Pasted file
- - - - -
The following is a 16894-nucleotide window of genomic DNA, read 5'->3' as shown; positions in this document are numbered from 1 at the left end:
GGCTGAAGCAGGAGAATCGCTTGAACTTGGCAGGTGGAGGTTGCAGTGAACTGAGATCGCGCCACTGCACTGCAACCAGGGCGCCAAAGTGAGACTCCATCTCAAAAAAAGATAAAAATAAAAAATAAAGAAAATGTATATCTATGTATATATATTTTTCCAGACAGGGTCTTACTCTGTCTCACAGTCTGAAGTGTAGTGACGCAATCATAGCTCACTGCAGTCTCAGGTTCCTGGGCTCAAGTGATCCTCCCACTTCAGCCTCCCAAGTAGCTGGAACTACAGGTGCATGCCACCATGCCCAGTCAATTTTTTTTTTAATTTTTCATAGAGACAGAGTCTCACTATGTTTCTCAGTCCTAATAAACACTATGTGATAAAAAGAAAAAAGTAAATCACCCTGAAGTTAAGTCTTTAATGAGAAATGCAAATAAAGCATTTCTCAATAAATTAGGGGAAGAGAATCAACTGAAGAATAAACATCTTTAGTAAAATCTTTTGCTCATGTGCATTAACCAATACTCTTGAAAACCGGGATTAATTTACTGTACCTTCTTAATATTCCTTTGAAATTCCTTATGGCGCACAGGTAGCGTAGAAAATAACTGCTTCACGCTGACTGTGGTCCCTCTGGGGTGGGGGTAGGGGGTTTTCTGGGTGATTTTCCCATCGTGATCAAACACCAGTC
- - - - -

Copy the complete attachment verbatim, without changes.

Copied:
The following is a 16894-nucleotide window of genomic DNA, read 5'->3' as shown; positions in this document are numbered from 1 at the left end:
GGCTGAAGCAGGAGAATCGCTTGAACTTGGCAGGTGGAGGTTGCAGTGAACTGAGATCGCGCCACTGCACTGCAACCAGGGCGCCAAAGTGAGACTCCATCTCAAAAAAAGATAAAAATAAAAAATAAAGAAAATGTATATCTATGTATATATATTTTTCCAGACAGGGTCTTACTCTGTCTCACAGTCTGAAGTGTAGTGACGCAATCATAGCTCACTGCAGTCTCAGGTTCCTGGGCTCAAGTGATCCTCCCACTTCAGCCTCCCAAGTAGCTGGAACTACAGGTGCATGCCACCATGCCCAGTCAATTTTTTTTTTAATTTTTCATAGAGACAGAGTCTCACTATGTTTCTCAGTCCTAATAAACACTATGTGATAAAAAGAAAAAAGTAAATCACCCTGAAGTTAAGTCTTTAATGAGAAATGCAAATAAAGCATTTCTCAATAAATTAGGGGAAGAGAATCAACTGAAGAATAAACATCTTTAGTAAAATCTTTTGCTCATGTGCATTAACCAATACTCTTGAAAACCGGGATTAATTTACTGTACCTTCTTAATATTCCTTTGAAATTCCTTATGGCGCACAGGTAGCGTAGAAAATAACTGCTTCACGCTGACTGTGGTCCCTCTGGGGTGGGGGTAGGGGGTTTTCTGGGTGATTTTCCCATCGTGATCAAACACCAGTC